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Child custody. Lee Superior Court. Before Judge Gibson.
This is an interlocutory appeal in a child custody action filed in January 1989 by the child's natural father against the natural mother. A third party, apparently not a relative of either parent, filed a motion to be allowed to intervene as a party defendant for the asserted express purpose of terminating the father's paternal rights and obtaining custody, by challenging his fitness and promoting the best interests of the child.
The intervenor, Mary Carson, contended the natural mother had given her custody of the child by a "transfer of custody agreement" dated August 28, 1986, and that she had had physical custody of the child for three years and had supplied the child with a warm home place; that the child "does not know the [natural father] and is very fearful of living with him," and, as presently situated with Mary Carson, is an excellent student and has a very happy disposition.
Carson averred further that the plaintiff natural father (Michael Brooks) was unfit to raise the child; that he "is presently the stepfather of four children and doesn't even have a telephone and therefore is financially unable to care for the needs of said minor child."
Carson contemporaneously filed a "proposed intervenor answer and counterclaim" to the father's suit against the mother, asserting that the father had wilfully abandoned the child for over one year preceding the filing of his complaint, and further that she (Carson) "is informed and believes that the [p]laintiff is a substance abuser and has in fact sniffed transmission additives in the past in order to satisfy his need for a 'high.' " Her proposed prayer sought, inter alia termination of the father's parental rights, dismissal of the father's custody suit, and the award of physical and legal custody to herself.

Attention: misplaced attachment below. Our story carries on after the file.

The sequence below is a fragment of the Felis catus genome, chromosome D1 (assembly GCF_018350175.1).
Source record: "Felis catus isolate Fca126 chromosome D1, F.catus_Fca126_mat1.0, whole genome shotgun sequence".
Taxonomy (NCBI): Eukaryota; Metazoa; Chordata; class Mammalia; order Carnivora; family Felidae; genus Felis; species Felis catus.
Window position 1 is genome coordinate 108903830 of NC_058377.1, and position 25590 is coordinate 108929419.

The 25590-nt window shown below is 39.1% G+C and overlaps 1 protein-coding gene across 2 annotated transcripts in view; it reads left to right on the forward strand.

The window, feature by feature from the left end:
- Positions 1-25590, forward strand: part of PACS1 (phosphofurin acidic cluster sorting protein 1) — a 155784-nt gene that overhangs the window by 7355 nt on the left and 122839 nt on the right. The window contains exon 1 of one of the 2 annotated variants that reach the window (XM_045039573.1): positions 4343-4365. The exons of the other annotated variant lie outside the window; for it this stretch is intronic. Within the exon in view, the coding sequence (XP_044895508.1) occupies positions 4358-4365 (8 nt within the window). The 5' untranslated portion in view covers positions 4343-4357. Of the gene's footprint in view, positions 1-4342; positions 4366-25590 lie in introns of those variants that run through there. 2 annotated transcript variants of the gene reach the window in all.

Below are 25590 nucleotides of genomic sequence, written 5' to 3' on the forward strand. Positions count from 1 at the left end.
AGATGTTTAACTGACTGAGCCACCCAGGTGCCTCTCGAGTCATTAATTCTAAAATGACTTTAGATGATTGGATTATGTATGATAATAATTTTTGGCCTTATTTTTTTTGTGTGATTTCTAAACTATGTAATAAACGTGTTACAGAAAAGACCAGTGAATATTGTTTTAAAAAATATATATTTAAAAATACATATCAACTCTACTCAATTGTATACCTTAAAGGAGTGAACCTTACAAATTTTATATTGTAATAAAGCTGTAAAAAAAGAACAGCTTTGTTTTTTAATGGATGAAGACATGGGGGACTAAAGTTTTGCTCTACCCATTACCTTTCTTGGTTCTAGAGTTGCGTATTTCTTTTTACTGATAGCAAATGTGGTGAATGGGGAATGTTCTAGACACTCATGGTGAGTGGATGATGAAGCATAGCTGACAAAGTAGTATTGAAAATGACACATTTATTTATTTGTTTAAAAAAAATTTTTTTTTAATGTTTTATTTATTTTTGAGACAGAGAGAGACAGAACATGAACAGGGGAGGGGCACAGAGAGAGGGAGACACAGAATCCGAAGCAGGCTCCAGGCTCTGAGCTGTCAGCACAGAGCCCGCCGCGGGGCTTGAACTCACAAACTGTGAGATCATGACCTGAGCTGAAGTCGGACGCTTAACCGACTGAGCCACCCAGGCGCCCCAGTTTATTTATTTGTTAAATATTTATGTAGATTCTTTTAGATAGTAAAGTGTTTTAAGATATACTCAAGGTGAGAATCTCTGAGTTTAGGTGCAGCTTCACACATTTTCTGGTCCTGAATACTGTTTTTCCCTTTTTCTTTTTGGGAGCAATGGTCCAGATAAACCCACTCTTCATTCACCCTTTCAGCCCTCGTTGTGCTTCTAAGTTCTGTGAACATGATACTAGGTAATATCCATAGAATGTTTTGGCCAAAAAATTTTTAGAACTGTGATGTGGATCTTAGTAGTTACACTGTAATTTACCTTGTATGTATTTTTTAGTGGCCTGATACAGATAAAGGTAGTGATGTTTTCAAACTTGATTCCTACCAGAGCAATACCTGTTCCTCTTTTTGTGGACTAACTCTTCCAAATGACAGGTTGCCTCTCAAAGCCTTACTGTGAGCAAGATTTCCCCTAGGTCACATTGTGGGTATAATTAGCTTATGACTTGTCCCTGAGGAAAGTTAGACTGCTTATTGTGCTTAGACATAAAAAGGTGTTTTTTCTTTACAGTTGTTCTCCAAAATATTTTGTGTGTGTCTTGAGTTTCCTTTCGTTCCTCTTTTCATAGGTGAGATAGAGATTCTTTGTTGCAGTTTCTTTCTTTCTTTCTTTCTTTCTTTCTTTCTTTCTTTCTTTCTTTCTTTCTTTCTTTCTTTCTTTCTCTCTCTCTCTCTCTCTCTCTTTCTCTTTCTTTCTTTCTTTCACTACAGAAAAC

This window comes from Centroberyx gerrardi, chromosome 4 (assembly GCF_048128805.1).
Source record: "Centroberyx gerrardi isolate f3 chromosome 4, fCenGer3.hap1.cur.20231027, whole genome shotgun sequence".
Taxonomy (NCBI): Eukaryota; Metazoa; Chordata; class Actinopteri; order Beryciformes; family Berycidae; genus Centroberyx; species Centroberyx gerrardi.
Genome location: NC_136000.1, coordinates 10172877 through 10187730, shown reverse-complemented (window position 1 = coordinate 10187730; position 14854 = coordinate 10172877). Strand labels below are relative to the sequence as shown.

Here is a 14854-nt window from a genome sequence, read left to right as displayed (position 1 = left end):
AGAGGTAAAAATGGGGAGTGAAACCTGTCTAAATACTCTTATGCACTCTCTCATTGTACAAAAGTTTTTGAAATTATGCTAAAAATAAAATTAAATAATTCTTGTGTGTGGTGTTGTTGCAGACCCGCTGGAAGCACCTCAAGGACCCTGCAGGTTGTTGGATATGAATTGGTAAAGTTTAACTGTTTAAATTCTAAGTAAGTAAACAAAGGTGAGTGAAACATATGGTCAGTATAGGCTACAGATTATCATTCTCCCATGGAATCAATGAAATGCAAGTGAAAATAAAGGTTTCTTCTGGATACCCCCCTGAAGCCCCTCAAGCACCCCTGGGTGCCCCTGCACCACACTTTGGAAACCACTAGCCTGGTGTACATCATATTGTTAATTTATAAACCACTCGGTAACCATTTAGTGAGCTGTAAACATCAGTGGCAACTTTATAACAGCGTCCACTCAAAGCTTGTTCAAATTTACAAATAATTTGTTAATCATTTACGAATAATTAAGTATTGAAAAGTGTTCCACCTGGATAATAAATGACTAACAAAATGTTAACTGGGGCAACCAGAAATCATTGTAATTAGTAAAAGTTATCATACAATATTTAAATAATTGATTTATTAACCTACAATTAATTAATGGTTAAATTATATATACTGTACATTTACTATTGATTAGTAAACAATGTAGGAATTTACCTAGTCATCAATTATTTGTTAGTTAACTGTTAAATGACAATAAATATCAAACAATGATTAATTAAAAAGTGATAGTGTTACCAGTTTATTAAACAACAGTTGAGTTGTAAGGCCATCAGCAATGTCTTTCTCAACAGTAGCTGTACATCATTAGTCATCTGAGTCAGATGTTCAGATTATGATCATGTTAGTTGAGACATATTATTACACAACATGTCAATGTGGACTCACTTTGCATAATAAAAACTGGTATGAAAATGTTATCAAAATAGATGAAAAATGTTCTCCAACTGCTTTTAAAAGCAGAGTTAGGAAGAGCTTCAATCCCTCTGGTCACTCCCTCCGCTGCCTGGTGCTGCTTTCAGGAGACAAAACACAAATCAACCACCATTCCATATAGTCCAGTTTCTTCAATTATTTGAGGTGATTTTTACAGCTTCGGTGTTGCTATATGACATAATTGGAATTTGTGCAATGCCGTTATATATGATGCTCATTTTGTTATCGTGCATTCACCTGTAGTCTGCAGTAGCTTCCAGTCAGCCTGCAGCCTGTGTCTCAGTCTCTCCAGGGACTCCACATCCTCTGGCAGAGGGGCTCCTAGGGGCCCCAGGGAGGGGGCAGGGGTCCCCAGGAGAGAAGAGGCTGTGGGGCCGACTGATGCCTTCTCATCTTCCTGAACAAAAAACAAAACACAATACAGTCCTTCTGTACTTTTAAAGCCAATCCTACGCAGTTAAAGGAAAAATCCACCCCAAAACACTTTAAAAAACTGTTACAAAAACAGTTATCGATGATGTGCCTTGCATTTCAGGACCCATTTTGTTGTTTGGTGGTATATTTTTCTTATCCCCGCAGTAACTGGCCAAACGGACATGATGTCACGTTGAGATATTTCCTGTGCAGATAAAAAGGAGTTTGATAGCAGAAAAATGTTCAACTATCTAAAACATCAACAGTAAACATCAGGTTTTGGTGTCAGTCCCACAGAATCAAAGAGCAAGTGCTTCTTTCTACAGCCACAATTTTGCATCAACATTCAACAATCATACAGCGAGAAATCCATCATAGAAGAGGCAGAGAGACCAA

Carson also tendered interrogatories to the father, questioning his previous contacts with the child, the names and ages of his stepchildren and wife, the identity and addresses of all his local relatives, and inquiring into his driving record and as to whether he had ever been charged with or convicted of a crime.
Carson proposed three requests for admission, to-wit: "1. Do you admit or deny that you have not visited with [the child] since August 28, 1986 [the date the mother transferred custody to Carson]? (2) Do you admit or deny that you have not communicated or visited with [the child] for one year preceding the filing of your complaint. (3) Do you admit or deny that you have sniffed 'transmission-go' in the past."
The trial court granted third-party Carson's motion to intervene as defendant, and subsequently, "[b]ased upon the fact that the [father] has not provided support for the minor child . . . for three (3) years or more," denied the father's motion for reconsideration. Held:
1. The question arises whether this appeal is timely, because appellant-father did not seek a certificate of immediate review after the trial court's order of intervention executed February 16 and filed February 20, 1989, but did so only after the denial of his March 16 "Motion for Reconsideration of Judgment" (which motion would not ordinarily toll the time for appeal).
We find our appellate jurisdiction to be proper in this case. Appellant's so-called "Motion for Reconsideration" was in substance and procedure actually a motion to dismiss the third-party intervenor for lack of standing. See American Mut. Liability Ins. Co. v. Moore, 120 Ga. App. 624 (171 SE2d 751). He timely obtained a certificate of immediate review to its denial, and filed his appeal petition "pursuant to OCGA 5-6-34 (b)," which is the interlocutory appeal statute. The case clearly is one for interlocutory appeal, and therefore his mere misnaming of it as "discretionary" does not affect his stature in this court.